Last updated 11/4/2022 at 10:22am
California Senate Bill 1034 was signed by Governor Gavin Newsom on Sept. 30, creating a more direct path for County and local officials to assist and consult in locating and securing housing for Sexually Violent Predators. This bill was first introduced in February of this year showing the lengthy path of changing the laws and process for improved SVP placement. The bill requires the Department of State Hospitals to convene a committee with the Sheriff or Chief of Police, County Counsel and County District Attorney.
SB 1034 also strengthens the requirements for a court to make a determination of ‘extraordinary circumstances’ and then direct the placement of an SVP outside the County of domicile. San Diego County has not yet been impacted by judges in other counties deciding to place an SVP in San Diego county, but other counties in California have been directed to take SVPs whose last home (or where their crimes were committed) was in another county. The bill also requires the state to reimburse local agencies and school districts for costs mandated by state laws and rules regarding SVP placements.
On October 11, the case of SVP Michael Cheek’s proposed placement in a neighborhood in Santa Cruz was heard in appellate court. The core of the issue is whether ‘homeschool’ should be covered by the restrictions against placing an SVP in close proximity.
The Borrego Springs SVP Task Force is closely monitoring that case as the facts are roughly similar to the situation around the proposed placement of an SVP on Zuni Trail. While State law imposes distance restrictions around schools for SVPs who meet certain criteria, State Education code defines all home schools that meet state criteria to be a ‘private school’. There is no ‘home school’ defined by the State – home schooling is referred to as a ‘private school’. The CA Attorney General is arguing against the local community, basically saying that home schools are nor granted the same protections as other schools, and that by inference, children in home schools are not given the safety and protection measure of other school children.
It is not unheard of that two state requirements are at odds with each other, and the Santa Cruz DA has been aggressive in pushing back on SVP placements to protect local communities. Also at issue in the Cheek case is the timing of two events – the start date of the school, and the announcement date of the proposed SVP placement.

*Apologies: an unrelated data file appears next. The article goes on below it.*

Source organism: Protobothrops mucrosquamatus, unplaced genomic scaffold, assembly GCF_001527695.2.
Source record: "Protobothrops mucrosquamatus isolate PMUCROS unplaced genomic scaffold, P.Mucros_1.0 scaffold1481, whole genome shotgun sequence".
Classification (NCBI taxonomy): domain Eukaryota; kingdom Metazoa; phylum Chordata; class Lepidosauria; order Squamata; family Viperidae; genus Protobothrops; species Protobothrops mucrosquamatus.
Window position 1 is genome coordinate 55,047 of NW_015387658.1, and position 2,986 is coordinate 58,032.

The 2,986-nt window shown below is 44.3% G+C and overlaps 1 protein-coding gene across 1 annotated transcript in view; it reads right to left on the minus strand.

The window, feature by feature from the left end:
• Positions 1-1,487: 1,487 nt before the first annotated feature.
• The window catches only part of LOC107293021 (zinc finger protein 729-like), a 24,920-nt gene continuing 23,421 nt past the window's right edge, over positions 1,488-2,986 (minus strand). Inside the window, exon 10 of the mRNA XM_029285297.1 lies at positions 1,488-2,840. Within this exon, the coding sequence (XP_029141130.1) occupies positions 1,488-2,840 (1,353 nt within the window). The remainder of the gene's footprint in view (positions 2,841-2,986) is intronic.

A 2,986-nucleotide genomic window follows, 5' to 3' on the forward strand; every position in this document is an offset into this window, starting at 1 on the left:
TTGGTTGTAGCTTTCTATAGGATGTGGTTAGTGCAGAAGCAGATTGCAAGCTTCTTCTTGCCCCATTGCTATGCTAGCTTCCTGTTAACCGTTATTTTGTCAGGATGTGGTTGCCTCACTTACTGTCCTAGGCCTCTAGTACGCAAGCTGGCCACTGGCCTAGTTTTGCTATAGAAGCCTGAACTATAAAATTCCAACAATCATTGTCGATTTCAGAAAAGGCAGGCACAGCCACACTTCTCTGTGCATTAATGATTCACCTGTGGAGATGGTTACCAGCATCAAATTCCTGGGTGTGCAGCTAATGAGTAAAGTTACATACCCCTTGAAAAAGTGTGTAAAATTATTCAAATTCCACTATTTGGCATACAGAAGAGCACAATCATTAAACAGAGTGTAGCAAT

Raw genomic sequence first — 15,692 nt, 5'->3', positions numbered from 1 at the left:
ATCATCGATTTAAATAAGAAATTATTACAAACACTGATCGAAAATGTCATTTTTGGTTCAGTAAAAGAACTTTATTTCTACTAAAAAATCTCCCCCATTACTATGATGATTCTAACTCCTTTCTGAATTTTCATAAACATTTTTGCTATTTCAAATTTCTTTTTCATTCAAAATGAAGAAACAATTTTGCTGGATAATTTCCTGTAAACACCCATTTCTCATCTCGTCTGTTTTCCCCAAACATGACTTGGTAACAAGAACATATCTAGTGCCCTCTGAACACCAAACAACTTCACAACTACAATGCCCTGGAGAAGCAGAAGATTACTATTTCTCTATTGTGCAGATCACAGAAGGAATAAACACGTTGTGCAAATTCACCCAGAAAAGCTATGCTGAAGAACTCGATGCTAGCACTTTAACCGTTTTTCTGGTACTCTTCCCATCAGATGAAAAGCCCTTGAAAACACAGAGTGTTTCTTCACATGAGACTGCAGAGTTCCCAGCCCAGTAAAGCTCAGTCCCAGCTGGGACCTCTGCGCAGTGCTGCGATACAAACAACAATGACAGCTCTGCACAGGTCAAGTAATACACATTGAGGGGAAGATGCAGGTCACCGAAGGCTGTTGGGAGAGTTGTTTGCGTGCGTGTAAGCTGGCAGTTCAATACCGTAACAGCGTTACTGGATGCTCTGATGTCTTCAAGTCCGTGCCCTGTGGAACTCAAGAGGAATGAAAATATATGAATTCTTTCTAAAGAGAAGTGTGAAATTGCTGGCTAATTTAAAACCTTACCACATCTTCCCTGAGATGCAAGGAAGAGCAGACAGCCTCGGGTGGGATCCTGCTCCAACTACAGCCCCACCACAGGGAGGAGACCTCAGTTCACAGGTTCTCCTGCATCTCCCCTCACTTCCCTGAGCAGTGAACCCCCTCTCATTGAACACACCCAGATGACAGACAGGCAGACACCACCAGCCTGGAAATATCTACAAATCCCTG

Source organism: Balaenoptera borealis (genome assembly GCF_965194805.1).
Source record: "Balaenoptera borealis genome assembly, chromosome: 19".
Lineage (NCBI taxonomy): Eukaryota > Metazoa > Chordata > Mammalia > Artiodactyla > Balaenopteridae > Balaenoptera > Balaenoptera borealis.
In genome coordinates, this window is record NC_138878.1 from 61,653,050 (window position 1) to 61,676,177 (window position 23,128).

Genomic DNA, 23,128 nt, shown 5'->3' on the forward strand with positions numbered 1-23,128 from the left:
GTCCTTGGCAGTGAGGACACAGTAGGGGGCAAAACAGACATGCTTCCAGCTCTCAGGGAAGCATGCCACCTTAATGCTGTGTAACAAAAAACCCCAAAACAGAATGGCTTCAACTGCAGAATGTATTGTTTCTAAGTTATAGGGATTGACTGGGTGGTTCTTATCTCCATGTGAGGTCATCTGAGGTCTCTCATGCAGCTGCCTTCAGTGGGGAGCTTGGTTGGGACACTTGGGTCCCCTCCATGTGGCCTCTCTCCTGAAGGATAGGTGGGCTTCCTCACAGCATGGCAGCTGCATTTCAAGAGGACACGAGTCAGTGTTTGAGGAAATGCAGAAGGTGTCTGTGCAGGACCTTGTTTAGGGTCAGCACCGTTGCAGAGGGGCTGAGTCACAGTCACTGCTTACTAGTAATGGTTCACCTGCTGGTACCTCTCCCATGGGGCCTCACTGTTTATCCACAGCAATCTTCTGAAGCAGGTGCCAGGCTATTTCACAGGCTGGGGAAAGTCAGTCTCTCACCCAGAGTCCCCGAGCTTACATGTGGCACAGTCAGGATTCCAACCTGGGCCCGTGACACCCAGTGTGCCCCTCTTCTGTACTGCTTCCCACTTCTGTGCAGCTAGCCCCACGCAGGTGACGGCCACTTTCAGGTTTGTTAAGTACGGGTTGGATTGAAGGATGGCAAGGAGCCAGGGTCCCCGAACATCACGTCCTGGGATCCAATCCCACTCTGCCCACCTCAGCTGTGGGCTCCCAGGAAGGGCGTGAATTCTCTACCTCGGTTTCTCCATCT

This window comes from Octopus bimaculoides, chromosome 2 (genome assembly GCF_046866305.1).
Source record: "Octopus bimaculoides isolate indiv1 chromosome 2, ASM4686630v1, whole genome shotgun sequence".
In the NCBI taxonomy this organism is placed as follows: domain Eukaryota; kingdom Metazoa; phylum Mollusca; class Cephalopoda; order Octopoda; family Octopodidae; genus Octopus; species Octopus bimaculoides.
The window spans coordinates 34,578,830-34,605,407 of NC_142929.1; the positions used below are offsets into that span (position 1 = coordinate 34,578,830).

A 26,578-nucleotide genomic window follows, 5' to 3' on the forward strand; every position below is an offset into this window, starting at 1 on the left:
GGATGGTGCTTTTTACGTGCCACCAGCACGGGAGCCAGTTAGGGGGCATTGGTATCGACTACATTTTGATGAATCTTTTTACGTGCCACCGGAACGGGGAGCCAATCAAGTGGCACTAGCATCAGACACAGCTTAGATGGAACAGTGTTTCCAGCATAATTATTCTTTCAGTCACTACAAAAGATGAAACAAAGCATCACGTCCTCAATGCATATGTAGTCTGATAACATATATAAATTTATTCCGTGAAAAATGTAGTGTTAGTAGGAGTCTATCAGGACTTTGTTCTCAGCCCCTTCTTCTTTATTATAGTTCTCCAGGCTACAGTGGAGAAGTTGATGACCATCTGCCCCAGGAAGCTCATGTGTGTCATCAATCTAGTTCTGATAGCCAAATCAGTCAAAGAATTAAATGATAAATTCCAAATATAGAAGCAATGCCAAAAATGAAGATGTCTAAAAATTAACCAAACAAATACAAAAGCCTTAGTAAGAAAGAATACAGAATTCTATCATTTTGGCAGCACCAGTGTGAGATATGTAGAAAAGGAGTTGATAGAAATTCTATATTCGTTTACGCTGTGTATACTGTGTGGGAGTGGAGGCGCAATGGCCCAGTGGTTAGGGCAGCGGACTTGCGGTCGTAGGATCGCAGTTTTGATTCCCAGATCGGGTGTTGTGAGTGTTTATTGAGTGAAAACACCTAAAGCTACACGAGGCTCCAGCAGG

The Santa Cruz DA is arguing that since the private school was in existence prior to the announcement of the placement, the school takes precedence and the SVP should not be allowed into the neighborhood. A decision is expected by mid-January 2023. Until that decision is rendered, all sides in the pending placement of SVP Badger have agreed to hold off on any further action.
On October 20, Supervisor Jim Desmond held a virtual SVP Town Hall. Along with Supervisor Desmond, speakers included Pat Espinoza, the Chief Deputy District Attorney, Kyle Sand, the Senior Deputy County Counsel, and Sgt. Miguel Lopez from the Sheriff’s office.
After Supervisor Desmond spoke about the need for greater visibility and awareness for the community, Espinoza provided a general overview of what the DA office can do, and has been working on. He also spoke about the apparent disconnect between the San Diego County Sex Offenders page, which has the profiles of some of the SVPs in the County, and the Megan’s Laws web site, which includes all SVPs in the County.
The County DA does not track or monitor SVPs who are no longer on Conditional Release.
Kyle Sand mentioned the recent passage of CA SB 1034, and said the County is reviewing how that will impact their operations, and what action will need to be taken. He did not provide an estimated date the County would start meeting the new law. Most poignant were statements from Belinda Crieci, the mother of a victim of an SVP. Her experiences, and the long-term trauma brought about over the decades, with each proposed placement were moving.
The SVP Task Force members will continue to work with the San Diego County Board of Supervisors, KidSafe California, and our friends in Mount Helix and Ranchita as we continue to pursue recommendations to place SVPs in industrial locations, far away from neighborhoods. The soon-to-be-formed County committee (Sheriff/Police, DA, & County Counsel) should work with the Superior Court to ensure that placement is away from anyone in the SVP’s victim profile. SVP Victim profiles typically include children, young adults (male and female), and women of every age. The goal is successful Conditional Release Program Placement for SVPs. Industrial locations afford the opportunity for SVPs to potentially find employment and earn enough money to afford a place to live and potentially leave state care and graduate to unconditional release.